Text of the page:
Unemployment spike in the US, delinquencies will follow

Source: Jamieson Coote Bonds, Bloomberg data.

We have a truly extraordinary amount of investment grade and junk bonds to refinance over the coming years with many of these industries hobbled into the future. We will see more pain emerge via the second- and third-round effects and it will hurt the investors and institutions they owe money to.

Refinancing risk − corporate debt maturities step up through 2021

Source: Jamieson Coote Bonds, Bloomberg data.

Focus on a balanced portfolio

Risk investors shout 'Don’t fight the Fed' and they argue forward P/E ratios of 21 times on the S&P500 are cheap (this is the average P/E and the highest multiple since the Tech Wreck). This may be the case if you are a 25-year-old starting out in your career investing in growth stocks. However, we believe the optimists are misguided as they are betting on earnings growth or P/E expansion.

For a retiree or someone close to retirement who needs income, buying stocks with a P/E of 21 times can be incredibly dangerous. It will take the company 21 years of forward earnings for an investor to recoup the initial investment. For someone who retires at 65 with an average life expectancy at 85, investors might be well advised not to risk their wealth. Better to add balance to their investment portfolio by allocating a portion to more defensive assets.

Let’s not forget that the biggest buyer in equity markets over the past 10 years was corporations buying back their own stock. Printing trillions of dollars of debt to buy back equities was tax effective but as a consequence, a monster headache was created with so much corporate debt in the system. Now, an enormous structural buyer has been taken out of the market.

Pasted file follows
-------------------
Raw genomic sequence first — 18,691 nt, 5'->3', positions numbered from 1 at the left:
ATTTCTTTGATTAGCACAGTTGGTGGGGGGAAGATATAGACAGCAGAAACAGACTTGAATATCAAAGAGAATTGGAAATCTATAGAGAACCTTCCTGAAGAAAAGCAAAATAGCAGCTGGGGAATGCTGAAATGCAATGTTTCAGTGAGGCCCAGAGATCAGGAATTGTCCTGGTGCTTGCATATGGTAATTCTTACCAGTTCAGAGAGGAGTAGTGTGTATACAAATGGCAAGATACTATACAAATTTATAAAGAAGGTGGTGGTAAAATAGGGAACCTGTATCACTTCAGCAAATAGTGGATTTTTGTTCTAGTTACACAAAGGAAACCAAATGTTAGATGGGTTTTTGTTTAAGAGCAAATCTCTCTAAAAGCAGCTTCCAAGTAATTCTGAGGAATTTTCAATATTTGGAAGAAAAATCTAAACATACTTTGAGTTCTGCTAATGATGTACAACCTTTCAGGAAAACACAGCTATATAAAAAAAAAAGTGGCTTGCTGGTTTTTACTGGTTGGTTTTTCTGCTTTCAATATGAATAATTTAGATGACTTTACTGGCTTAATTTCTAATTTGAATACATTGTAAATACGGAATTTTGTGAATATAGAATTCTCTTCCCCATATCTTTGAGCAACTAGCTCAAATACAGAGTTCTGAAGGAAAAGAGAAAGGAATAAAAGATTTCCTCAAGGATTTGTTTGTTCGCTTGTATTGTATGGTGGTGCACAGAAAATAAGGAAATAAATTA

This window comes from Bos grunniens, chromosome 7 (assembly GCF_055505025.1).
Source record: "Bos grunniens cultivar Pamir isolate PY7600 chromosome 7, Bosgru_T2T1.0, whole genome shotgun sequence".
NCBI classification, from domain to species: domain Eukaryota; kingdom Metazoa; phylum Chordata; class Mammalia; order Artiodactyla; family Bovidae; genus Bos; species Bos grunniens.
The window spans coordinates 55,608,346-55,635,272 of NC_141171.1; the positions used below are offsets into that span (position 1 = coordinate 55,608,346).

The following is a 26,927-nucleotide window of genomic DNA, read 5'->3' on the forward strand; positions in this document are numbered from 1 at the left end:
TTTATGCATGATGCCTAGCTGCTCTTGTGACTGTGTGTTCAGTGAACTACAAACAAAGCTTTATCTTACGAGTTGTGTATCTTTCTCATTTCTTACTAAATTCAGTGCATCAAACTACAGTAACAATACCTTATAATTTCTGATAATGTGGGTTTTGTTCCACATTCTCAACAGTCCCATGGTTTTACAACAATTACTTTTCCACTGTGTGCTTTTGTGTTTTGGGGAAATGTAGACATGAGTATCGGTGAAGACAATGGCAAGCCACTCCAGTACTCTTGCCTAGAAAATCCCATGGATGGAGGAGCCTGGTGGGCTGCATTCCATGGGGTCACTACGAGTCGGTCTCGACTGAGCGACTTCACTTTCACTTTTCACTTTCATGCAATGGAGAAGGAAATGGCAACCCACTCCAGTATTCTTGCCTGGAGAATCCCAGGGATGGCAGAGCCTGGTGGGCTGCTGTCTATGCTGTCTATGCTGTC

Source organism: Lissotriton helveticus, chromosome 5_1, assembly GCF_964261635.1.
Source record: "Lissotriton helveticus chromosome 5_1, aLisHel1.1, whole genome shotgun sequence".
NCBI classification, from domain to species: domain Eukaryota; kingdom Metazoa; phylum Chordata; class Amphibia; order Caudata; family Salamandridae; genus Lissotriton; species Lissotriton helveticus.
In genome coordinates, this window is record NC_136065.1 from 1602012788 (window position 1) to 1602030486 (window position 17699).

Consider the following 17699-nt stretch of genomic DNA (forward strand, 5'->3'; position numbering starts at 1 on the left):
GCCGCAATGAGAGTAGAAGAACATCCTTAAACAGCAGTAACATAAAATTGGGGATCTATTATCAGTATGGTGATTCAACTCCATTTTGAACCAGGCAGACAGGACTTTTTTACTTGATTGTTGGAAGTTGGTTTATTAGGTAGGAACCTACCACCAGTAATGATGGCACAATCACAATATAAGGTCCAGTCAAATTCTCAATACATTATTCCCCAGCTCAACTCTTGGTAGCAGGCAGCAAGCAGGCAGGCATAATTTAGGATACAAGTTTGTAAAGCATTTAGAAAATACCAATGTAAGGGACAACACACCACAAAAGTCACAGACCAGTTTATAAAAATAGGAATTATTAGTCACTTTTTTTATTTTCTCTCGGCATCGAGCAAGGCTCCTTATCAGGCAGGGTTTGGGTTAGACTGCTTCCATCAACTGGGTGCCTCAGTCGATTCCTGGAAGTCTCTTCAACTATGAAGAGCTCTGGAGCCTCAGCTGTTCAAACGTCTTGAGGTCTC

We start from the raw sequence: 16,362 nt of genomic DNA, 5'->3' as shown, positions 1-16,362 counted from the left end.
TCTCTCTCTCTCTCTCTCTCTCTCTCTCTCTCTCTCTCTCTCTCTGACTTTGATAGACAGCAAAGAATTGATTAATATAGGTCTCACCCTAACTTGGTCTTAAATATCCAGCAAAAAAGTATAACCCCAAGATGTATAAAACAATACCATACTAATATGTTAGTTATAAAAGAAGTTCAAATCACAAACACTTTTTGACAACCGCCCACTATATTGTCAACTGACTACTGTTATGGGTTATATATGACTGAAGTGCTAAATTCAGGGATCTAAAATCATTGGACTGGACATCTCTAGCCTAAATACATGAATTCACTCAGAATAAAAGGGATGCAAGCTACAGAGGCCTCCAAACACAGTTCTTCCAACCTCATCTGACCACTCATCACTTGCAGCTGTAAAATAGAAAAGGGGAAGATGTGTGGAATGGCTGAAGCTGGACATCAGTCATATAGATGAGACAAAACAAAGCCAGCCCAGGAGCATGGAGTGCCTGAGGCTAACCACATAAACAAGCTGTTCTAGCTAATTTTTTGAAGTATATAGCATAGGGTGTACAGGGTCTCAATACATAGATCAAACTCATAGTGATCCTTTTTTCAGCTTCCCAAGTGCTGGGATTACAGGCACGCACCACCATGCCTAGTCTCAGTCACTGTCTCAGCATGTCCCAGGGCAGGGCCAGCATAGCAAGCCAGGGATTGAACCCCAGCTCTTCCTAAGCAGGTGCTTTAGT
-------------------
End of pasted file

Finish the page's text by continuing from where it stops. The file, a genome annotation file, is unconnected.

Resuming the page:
The limit of 'Don't fight the Fed'

We agree with not fighting the Fed, but only up to this point. We are now at an inflection where, barring a vaccine, good news is as good as it gets, and bad news is actually bad. We are truly at the hard part where we need to go back into work to pay down the massive amount of fiscal stimulus. We must open shuttered businesses and economies while avoiding the threat of Covid-19.

Employment will come back from the current 15-20% level but it certainly will not head back to the 3.5% pre-virus number in the US.

The question investors should ask themselves is how much pain will a 80% or 90% economy and all the multipliers of that 80% or 90% have on corporate profits and economies?

There are tremendous clouds on the horizon in the near and medium term, yet risk markets have separated themselves from the reality of economics. They have opened their finest bottle of champagne at 5am on the dawn of the recession.

Amongst it all, one thing we have seen over many cycles and crises is that the hangover will be brutal and the pain will last for years, despite whatever medicine Dr Fed prescribes going forward.

 

Angus Coote is Executive Director and Chief Operating Officer of Jamieson Coote Bonds (JCB). This article contains general information only and does not consider the circumstances of any investor.

JCB is an investment manager partner of Channel Capital, a sponsor of Firstlinks. For more articles and papers from Channel Capital and partners, click here.